Painful Truth: Cephalopods here and gone

Langley Advance reporter Matthew Claxton gets all squishy in this week's column.

The tale of Inky, a New Zealand octopus and escape artist, has bounced around the world over the last few days.

Inky was brought to the National Aquarium of New Zealand after being accidentally caught by fishermen.

He was loaded into a tank, named, and expected to stay put. Instead, he pushed his way out of the tank, crawled over to a seawater outflow pipe, and off he went.

We’re encouraged to imagine Inky off in the wilds of the South Pacific, jetting about with his suckered limbs trailing behind him like streamers.

And it is pretty cool, but Inky’s escape is likely to be short lived. He’s going to die soon.

Octopuses are one of the most tragic animals of our oceans.

They are one of the smartest critters going. Octopuses can open jars, repeatedly escape from captivity, they can use tools and items for camouflage and will sometimes keep particularly useful items for later. They are curious explorers who seem to have distinct personalities.

They have even been seen apparently playing, something that normally comes up only among large-brained mammals like dogs, cats, and humans. Crows and a handful of birds seem to play, but octopuses? They’re molluscs, boneless and more closely related to common garden snails than to anything with a spinal column.

If octopuses are truly smart, they are the most alien intelligences we have found on this planet.

And that’s the tragic side of this. Octopuses just don’t live that long.

A good-sized species like the common octopus or the Pacific giant octopus (native to our waters) might live as long as five years.

Then they mate. The males waste away within a few months.

The females will lay their eggs, long jewel-like strands of them hanging from the roof of an undersea cavern. The female octopus will guard this nursery while the little octopus embryos grow and develop, cleaning the eggs and blowing water over them.

This intensive care leaves her with no time to eat. The mother octopus died shortly after her eggs hatch, releasing hundreds of thousands of tiny octopuses, most the size of a grain of rice, into the ocean. Most of them will perish before reaching adulthood.

One of the weirdest, most intelligent animals on the planet, and we can’t get the chance to really get to know them…

Read Matthew Claxton’s Painful Truth at LangleyAdvance.com

Just Posted

Langley Thunder stop Shamrocks

The local lacrosse season is close to wrapping up.

Throwback Thursday: July 19, 2018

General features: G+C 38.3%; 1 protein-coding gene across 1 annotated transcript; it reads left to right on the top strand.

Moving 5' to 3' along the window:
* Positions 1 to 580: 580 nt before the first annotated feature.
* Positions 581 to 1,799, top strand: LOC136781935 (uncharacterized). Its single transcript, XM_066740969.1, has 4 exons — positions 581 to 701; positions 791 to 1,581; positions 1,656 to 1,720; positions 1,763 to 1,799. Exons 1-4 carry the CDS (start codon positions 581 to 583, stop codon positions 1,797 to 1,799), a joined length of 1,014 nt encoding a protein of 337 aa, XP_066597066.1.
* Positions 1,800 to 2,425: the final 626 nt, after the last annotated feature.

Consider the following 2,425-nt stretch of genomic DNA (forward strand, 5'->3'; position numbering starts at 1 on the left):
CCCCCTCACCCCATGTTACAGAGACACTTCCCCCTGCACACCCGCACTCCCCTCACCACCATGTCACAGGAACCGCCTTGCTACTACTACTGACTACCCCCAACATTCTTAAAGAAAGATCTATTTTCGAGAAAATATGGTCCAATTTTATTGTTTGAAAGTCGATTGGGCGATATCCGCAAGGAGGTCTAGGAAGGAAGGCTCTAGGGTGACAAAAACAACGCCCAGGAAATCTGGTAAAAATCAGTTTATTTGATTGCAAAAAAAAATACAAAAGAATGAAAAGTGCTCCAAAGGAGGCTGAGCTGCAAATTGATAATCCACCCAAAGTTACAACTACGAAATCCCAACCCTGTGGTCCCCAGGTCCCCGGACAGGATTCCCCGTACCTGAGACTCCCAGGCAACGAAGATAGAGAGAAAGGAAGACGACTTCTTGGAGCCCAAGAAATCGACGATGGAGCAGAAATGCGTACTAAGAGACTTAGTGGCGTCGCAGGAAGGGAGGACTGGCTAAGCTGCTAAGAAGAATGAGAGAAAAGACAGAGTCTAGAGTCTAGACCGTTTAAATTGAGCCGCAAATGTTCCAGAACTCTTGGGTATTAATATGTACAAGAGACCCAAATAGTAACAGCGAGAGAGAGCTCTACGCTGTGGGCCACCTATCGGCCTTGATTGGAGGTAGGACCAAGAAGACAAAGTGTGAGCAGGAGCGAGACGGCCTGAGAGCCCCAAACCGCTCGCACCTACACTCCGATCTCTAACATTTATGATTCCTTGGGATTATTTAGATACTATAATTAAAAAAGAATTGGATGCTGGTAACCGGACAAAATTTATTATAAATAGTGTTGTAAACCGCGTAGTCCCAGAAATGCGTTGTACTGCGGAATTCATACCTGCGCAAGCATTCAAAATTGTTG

Can you help us caption a photo from Langley’s past?

Our View: Location matters when it comes to candidates

Those running for civic office should live in the community they want to represent.

Looking Back: July 19, 2018

The community’s history, as seen through the files of the Langley Advance.

VIDEO: New doctors, but fewer spaces for patients in Langley

Retirements have left some Langley residents without a family physician.

BC Games: Dance, spoken-word highlights at Opening Ceremony in Cowichan

Hundreds of athletes and thousands of volunteers, coaches, parents and officials

Trump slams Federal Reserve rate hikes

Fed raised benchmark rate for a second time this year in June, and projects two more hikes to come

5 to start your day

Plea for help to find hockey dad’s killer, Langley diver shares story of Thai cave rescue, and more

Okanagan Wildfires: The latest on wildfires and evacuations

A Friday morning look at the major wildfires impact the Okanagan and Similkameen.

UPDATED: 1,500 residents on evacuation alert as Peachland under state of emergency

The Mount Eneas wildfire has forced an evacuation alert of 596 properties

Police to provide update on case against alleged serial killer Bruce McArthur

McArthur worked as a landscaper, allegedly concealed the remains of seven men in planters

Premiers to wrap up 2 days of meetings at New Brunswick seaside resort

Meetings held in the scenic seaside town of St. Andrews on Thursday focused on trade

B.C. city wants pot banned from ALR

Mayor and council are concerned about conversion from growing food to making marijuana

World’s translators push back on forcing Trump interpreter to testify

Democrats had asked translator to testify about Trump’s lengthy conversation with Putin in Helsinki

Most Read